archaeophilia, competitive spirit Rojas, The Remains of the Past and the Invention of Archaeology in Roman Anatolia: Interpreters, Traces, Horizons (2019) 26
archivist Rojas, The Remains of the Past and the Invention of Archaeology in Roman Anatolia: Interpreters, Traces, Horizons (2019) 26
aristotle Rutledge, Ancient Rome as a Museum: Power, Identity, and the Culture of Collecting (2012) 67
artemidorus papas of nysa Rojas, The Remains of the Past and the Invention of Archaeology in Roman Anatolia: Interpreters, Traces, Horizons (2019) 26
augustus, his letters collected Rutledge, Ancient Rome as a Museum: Power, Identity, and the Culture of Collecting (2012) 67
augustus Rutledge, Ancient Rome as a Museum: Power, Identity, and the Culture of Collecting (2012) 67
bobbio scholia(st) Pausch and Pieper, The Scholia on Cicero’s Speeches: Contexts and Perspectives (2023) 156
cicero, brut. Rengakos and Tsakmakis, Brill's Companion to Thucydides (2006) 730
connoisseurship, documentary Rojas, The Remains of the Past and the Invention of Archaeology in Roman Anatolia: Interpreters, Traces, Horizons (2019) 26
connoisseurship, of paper products Rojas, The Remains of the Past and the Invention of Archaeology in Roman Anatolia: Interpreters, Traces, Horizons (2019) 26
corinthian bronze Rutledge, Ancient Rome as a Museum: Power, Identity, and the Culture of Collecting (2012) 67
cornelius sulla, l. Rutledge, Ancient Rome as a Museum: Power, Identity, and the Culture of Collecting (2012) 67
demosthenes Pausch and Pieper, The Scholia on Cicero’s Speeches: Contexts and Perspectives (2023) 156
fortuna Rutledge, Ancient Rome as a Museum: Power, Identity, and the Culture of Collecting (2012) 67
gegania Rutledge, Ancient Rome as a Museum: Power, Identity, and the Culture of Collecting (2012) 67
grillius Pausch and Pieper, The Scholia on Cicero’s Speeches: Contexts and Perspectives (2023) 156
house, access to Rutledge, Ancient Rome as a Museum: Power, Identity, and the Culture of Collecting (2012) 67
interlocutors, and mucianus Rojas, The Remains of the Past and the Invention of Archaeology in Roman Anatolia: Interpreters, Traces, Horizons (2019) 26
julius caesar, c., and the civil war Rutledge, Ancient Rome as a Museum: Power, Identity, and the Culture of Collecting (2012) 67
julius caesar, c., and the gallic war Rutledge, Ancient Rome as a Museum: Power, Identity, and the Culture of Collecting (2012) 67
julius caesar, c. Rutledge, Ancient Rome as a Museum: Power, Identity, and the Culture of Collecting (2012) 67
libraries, of apellicon the teian Rutledge, Ancient Rome as a Museum: Power, Identity, and the Culture of Collecting (2012) 67
libraries Rutledge, Ancient Rome as a Museum: Power, Identity, and the Culture of Collecting (2012) 67
licinius lucullus, l. Rutledge, Ancient Rome as a Museum: Power, Identity, and the Culture of Collecting (2012) 67
licinius mucianus, gaius Rojas, The Remains of the Past and the Invention of Archaeology in Roman Anatolia: Interpreters, Traces, Horizons (2019) 26
lucretius Rengakos and Tsakmakis, Brill's Companion to Thucydides (2006) 730
lycia Rojas, The Remains of the Past and the Invention of Archaeology in Roman Anatolia: Interpreters, Traces, Horizons (2019) 26
magnesia on the maeander, gadatas letter Rojas, The Remains of the Past and the Invention of Archaeology in Roman Anatolia: Interpreters, Traces, Horizons (2019) 191
marius victorinus, c. Pausch and Pieper, The Scholia on Cicero’s Speeches: Contexts and Perspectives (2023) 156
mentor Rutledge, Ancient Rome as a Museum: Power, Identity, and the Culture of Collecting (2012) 67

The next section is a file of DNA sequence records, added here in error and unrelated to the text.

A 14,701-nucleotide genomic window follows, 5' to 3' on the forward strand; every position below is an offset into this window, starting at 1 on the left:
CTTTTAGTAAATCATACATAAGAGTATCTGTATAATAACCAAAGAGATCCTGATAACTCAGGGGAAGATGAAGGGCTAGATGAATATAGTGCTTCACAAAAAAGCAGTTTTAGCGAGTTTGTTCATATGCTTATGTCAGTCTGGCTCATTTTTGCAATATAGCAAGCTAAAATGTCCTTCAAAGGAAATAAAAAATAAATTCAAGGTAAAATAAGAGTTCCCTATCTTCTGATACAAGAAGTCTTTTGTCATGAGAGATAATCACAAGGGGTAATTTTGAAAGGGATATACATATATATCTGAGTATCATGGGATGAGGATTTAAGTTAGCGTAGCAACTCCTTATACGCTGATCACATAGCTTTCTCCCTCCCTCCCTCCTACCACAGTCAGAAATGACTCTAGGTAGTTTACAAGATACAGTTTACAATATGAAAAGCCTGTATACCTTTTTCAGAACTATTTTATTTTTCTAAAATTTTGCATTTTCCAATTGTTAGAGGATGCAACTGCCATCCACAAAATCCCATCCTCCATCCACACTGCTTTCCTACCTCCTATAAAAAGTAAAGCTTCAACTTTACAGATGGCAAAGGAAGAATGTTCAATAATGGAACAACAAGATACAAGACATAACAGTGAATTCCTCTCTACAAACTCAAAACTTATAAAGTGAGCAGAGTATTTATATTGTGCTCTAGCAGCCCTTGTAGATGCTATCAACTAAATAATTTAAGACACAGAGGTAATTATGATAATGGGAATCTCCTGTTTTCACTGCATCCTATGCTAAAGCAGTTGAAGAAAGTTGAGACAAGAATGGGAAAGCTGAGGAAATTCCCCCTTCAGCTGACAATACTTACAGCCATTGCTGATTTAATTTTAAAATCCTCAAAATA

nepos Rengakos and Tsakmakis, Brill's Companion to Thucydides (2006) 730
nysa on the maeander Rojas, The Remains of the Past and the Invention of Archaeology in Roman Anatolia: Interpreters, Traces, Horizons (2019) 26
plutarch Rengakos and Tsakmakis, Brill's Companion to Thucydides (2006) 730
pomponius secundus, p. Rutledge, Ancient Rome as a Museum: Power, Identity, and the Culture of Collecting (2012) 67
prymnessus, restoration and conservation in antiquity Rojas, The Remains of the Past and the Invention of Archaeology in Roman Anatolia: Interpreters, Traces, Horizons (2019) 26
prymnessus, rhodes Rojas, The Remains of the Past and the Invention of Archaeology in Roman Anatolia: Interpreters, Traces, Horizons (2019) 26
sarpedon letter Rojas, The Remains of the Past and the Invention of Archaeology in Roman Anatolia: Interpreters, Traces, Horizons (2019) 26
sarpedonion (xanthus) Rojas, The Remains of the Past and the Invention of Archaeology in Roman Anatolia: Interpreters, Traces, Horizons (2019) 26
sempronius gracchus, ti. Rutledge, Ancient Rome as a Museum: Power, Identity, and the Culture of Collecting (2012) 67
semproniusgracchus, c. Rutledge, Ancient Rome as a Museum: Power, Identity, and the Culture of Collecting (2012) 67
seneca (l. annaeus seneca, the younger) Pausch and Pieper, The Scholia on Cicero’s Speeches: Contexts and Perspectives (2023) 156
servius Pausch and Pieper, The Scholia on Cicero’s Speeches: Contexts and Perspectives (2023) 156
silius italicus, t. catius asconius Pausch and Pieper, The Scholia on Cicero’s Speeches: Contexts and Perspectives (2023) 156
tarpeia Rutledge, Ancient Rome as a Museum: Power, Identity, and the Culture of Collecting (2012) 67
temple warden' Rojas, The Remains of the Past and the Invention of Archaeology in Roman Anatolia: Interpreters, Traces, Horizons (2019) 26
theophrastus Rutledge, Ancient Rome as a Museum: Power, Identity, and the Culture of Collecting (2012) 67; Wardy and Warren, Authors and Authorities in Ancient Philosophy (2018) 157
thucydides, son of melesias, book-division Rengakos and Tsakmakis, Brill's Companion to Thucydides (2006) 730
trees, citrus wood Rutledge, Ancient Rome as a Museum: Power, Identity, and the Culture of Collecting (2012) 67
tullius cicero, m., his letters collected Rutledge, Ancient Rome as a Museum: Power, Identity, and the Culture of Collecting (2012) 67
tyrannion the grammarian Rutledge, Ancient Rome as a Museum: Power, Identity, and the Culture of Collecting (2012) 67
vergil, his letters collected Rutledge, Ancient Rome as a Museum: Power, Identity, and the Culture of Collecting (2012) 67
vergil (p. vergilius maro) Pausch and Pieper, The Scholia on Cicero’s Speeches: Contexts and Perspectives (2023) 156
vipsanius agrippa, m., purchases paintings from the cyzicans Rutledge, Ancient Rome as a Museum: Power, Identity, and the Culture of Collecting (2012) 67
xanthus (city) Rojas, The Remains of the Past and the Invention of Archaeology in Roman Anatolia: Interpreters, Traces, Horizons (2019) 26
zosimus of ascalon Rengakos and Tsakmakis, Brill's Companion to Thucydides (2006) 730